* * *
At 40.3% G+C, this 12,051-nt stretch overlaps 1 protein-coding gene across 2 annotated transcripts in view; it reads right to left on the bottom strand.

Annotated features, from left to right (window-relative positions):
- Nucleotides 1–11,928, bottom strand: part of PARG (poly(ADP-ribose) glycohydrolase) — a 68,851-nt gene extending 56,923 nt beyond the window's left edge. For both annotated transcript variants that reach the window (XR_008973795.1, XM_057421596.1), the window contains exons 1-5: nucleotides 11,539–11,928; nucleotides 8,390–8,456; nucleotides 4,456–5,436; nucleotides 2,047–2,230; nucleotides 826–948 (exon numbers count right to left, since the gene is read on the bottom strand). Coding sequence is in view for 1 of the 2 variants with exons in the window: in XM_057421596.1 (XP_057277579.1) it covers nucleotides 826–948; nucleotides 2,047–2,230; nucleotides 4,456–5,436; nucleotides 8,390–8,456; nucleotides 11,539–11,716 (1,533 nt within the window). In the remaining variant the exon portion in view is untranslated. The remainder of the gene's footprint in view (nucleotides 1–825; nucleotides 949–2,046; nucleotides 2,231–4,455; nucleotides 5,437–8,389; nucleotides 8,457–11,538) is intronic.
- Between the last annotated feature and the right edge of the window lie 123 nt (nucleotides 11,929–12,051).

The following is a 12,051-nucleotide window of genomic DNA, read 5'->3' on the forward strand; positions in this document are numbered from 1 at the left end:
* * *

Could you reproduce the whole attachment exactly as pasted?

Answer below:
At 40.3% G+C, this 12,051-nt stretch overlaps 1 protein-coding gene across 2 annotated transcripts in view; it reads right to left on the bottom strand.

Annotated features, from left to right (window-relative positions):
- Nucleotides 1–11,928, bottom strand: part of PARG (poly(ADP-ribose) glycohydrolase) — a 68,851-nt gene extending 56,923 nt beyond the window's left edge. For both annotated transcript variants that reach the window (XR_008973795.1, XM_057421596.1), the window contains exons 1-5: nucleotides 11,539–11,928; nucleotides 8,390–8,456; nucleotides 4,456–5,436; nucleotides 2,047–2,230; nucleotides 826–948 (exon numbers count right to left, since the gene is read on the bottom strand). Coding sequence is in view for 1 of the 2 variants with exons in the window: in XM_057421596.1 (XP_057277579.1) it covers nucleotides 826–948; nucleotides 2,047–2,230; nucleotides 4,456–5,436; nucleotides 8,390–8,456; nucleotides 11,539–11,716 (1,533 nt within the window). In the remaining variant the exon portion in view is untranslated. The remainder of the gene's footprint in view (nucleotides 1–825; nucleotides 949–2,046; nucleotides 2,231–4,455; nucleotides 5,437–8,389; nucleotides 8,457–11,538) is intronic.
- Between the last annotated feature and the right edge of the window lie 123 nt (nucleotides 11,929–12,051).

The following is a 12,051-nucleotide window of genomic DNA, read 5'->3' on the forward strand; positions in this document are numbered from 1 at the left end: